Tomorrow marks the start of the new open beta for Visceral Games' new Battlefield. We got an early hands-on with the code to let you know what to expect.
"I expect to learn at least a few new curse words today."
The location may be EA's Guilford offices in the UK, but it's a wave of American accents that greet us as U.S outfit Visceral Games and their latest effort greet us. The accents odder still, this being the first major Battlefield title developed outside of the offices of Swedish developers DICE.
Ian Milham, creative director, talks about "speed" as a cornerstone in the development of Battlefield: Hardline getting into the action faster than ever before. Forget about that slow minute of walking through hillsides and vegetation and staring at distant enemies through your scope. This also means the ebb and flow of the matches are less predictable. The maps are tighter, the front lines always flowing, danger is ever present.
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Milham is careful to point out that Battlefield has always been characterised by large maps and Hardline is no exception. Both grander and more intimate maps will be featured, as well as a wide selection of weapons and drivable vehicles.
"I can not think of any other game that offers the same range as Battlefield," says Milham.
We remember how the range and size was the biggest single problem with Hardline last time we sampled it during last summer's open beta. It screamed the need to satisfy the hardcore Battlefield audience as it lacked accessibility and size.
Visceral Games have listened keenly to the feedback from the beta and Milham lists the major changes that the extended development time allowed. Fewer and more dependable weapons. We nod in agreement. A more subtle use of Levolution. We nod again. A new distribution model for playable classes to balance out ease of use (making Assault less dominant). Very welcome. An economy system where you buy the equipment you want without having to rise in rank. Great.
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After the initial introduction to the new changes we look into the screens in front of us. First up in this beta version is Hotwire on the new map Dustbowl. In a small desert town me and my teammates hustle around in our vehicles like they baddies we are. The more time we spend in these vehicles, the more points we earn. Meanwhile the cops on the opposing team try to stop us by any means possible.
This was a game mode that we did not find particularly entertaining at first glance, but that grew on us over time. Hotwire is at its best with the kind of moment-to-moment entertainment that highlights the playful sides of the Battlefield. A side of Battlefield many players haven't seen before. Dustbowl feels like a typical map dedicated to the gameplay that Hardline focuses on; a roundabout shaped map with large open areas that are perfect for reckless pursuits and it was enjoyable both as driver and gunner.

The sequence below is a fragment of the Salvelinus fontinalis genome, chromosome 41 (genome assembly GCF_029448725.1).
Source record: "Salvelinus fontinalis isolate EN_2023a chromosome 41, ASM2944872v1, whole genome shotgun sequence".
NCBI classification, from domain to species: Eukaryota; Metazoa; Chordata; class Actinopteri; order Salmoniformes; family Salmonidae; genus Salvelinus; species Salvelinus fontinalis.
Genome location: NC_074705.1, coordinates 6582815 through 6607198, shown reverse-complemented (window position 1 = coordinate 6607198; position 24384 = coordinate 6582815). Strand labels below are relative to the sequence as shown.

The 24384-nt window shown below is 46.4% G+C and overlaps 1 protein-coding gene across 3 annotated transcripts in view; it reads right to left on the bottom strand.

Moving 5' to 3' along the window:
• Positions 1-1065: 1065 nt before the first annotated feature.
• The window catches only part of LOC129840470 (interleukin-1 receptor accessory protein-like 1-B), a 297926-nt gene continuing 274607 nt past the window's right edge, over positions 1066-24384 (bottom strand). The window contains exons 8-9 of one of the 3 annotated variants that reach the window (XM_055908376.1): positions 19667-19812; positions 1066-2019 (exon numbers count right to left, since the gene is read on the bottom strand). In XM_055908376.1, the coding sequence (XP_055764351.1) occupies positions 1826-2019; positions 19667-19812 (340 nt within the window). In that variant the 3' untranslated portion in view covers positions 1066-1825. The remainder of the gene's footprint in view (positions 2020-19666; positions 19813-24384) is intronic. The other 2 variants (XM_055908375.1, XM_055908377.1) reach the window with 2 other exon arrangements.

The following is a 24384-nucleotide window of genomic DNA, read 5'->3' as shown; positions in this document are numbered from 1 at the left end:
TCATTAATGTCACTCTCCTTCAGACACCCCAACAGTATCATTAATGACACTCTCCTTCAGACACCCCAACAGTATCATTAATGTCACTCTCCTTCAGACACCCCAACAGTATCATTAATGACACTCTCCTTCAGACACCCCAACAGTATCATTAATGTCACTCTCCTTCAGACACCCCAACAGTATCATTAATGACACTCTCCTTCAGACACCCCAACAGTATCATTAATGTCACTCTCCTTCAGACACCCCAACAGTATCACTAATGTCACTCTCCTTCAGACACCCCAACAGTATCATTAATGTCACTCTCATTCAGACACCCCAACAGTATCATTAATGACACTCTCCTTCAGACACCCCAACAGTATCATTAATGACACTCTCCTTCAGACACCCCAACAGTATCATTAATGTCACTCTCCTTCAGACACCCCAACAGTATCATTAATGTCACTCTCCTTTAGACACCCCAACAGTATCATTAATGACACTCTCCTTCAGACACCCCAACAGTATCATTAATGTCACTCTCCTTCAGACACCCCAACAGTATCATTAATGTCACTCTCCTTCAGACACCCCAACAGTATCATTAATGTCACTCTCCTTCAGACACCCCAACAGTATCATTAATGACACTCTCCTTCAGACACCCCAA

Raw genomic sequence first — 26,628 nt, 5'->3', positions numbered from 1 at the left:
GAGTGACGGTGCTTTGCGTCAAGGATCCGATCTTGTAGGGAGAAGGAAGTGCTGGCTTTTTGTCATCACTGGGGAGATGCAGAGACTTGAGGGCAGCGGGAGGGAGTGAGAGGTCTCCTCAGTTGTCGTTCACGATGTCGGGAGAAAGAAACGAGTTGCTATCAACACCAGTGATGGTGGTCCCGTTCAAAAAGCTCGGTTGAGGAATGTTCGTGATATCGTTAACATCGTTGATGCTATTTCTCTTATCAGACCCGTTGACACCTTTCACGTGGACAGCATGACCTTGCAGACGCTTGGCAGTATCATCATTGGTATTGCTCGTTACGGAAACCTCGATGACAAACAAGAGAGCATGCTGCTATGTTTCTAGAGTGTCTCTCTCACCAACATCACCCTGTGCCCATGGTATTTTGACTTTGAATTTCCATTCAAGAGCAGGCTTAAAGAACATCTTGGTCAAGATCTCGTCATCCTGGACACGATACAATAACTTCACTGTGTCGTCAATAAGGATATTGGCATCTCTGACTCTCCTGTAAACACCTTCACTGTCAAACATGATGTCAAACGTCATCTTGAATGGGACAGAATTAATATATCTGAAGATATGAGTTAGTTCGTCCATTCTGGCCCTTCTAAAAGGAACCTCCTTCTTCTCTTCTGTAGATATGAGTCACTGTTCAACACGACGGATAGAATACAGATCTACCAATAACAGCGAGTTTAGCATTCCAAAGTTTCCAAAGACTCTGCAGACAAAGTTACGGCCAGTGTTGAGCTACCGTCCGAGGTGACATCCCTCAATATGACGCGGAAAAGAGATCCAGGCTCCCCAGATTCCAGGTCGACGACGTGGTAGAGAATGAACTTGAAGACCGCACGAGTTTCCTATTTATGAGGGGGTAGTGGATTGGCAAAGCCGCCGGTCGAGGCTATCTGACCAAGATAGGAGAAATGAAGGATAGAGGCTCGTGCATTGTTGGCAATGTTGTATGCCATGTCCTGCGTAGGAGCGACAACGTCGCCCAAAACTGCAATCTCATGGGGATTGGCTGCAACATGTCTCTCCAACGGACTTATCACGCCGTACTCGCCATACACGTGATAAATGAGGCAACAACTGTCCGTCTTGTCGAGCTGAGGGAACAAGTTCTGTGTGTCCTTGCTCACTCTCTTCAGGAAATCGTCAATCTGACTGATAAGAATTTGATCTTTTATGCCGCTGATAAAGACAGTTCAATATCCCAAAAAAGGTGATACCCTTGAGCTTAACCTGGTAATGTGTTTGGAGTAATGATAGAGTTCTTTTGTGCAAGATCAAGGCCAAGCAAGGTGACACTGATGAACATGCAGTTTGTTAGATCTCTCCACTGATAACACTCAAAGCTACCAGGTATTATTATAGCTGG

After an hour it is time to return to the familiar downtown Los Angeles map, playable in the previous beta. Now the other journalists at the event find their feet and climb closer to us on the leaderboard. Many have played the map previously and the sessions are quickly becoming more tactical.
Hotwire is great, but there are Heist situations in the game where there's great potential, especially with the help of clever level design that encourages team play. The map Bank Job offers well thought out and inspired design. Imagine a classic heist movie and you'll probably see a large, white building with a vault in the center. The different sections creates a maze-like layout and beyond the walls await the narrow alleyways that can both help and hiner your progress.
Bank Job, Downtown and Dustbowl Maps:
It is more compact than the series has previously offered and we now notice how the game forces us to think in terms we normally don't Battlefield. Where are the entrances? Escape routes? Where did we see this or that room? Will our companions be able to escape? Potential scenarios conjured up in our heads and there is greater immersion. Our objectives are more important than just capping some points on the map - we really want to stop the opposing team and we want to do it with maximum efficiency.
Some disappointment is still in play with the lack of civilians. There is a distinct difference in equipment between robbers and cops, but it is easy to conclude that Hardline now feels like a legitimate, very promising new part in the series, thanks to tighter and more focused gameplay. The longer development time is starting to pay off.
Tomorrow will see the launch of this new beta version on all platforms and you have the chance to see for yourself what you think of the changes Hardline has gone through since June. The most exciting part of the game remains the single player campaign, but unfortunately we were not given the opportunity to test it this time around. Hardline has grown better with the added development time, and we cannot wait to see what the full experience will offer.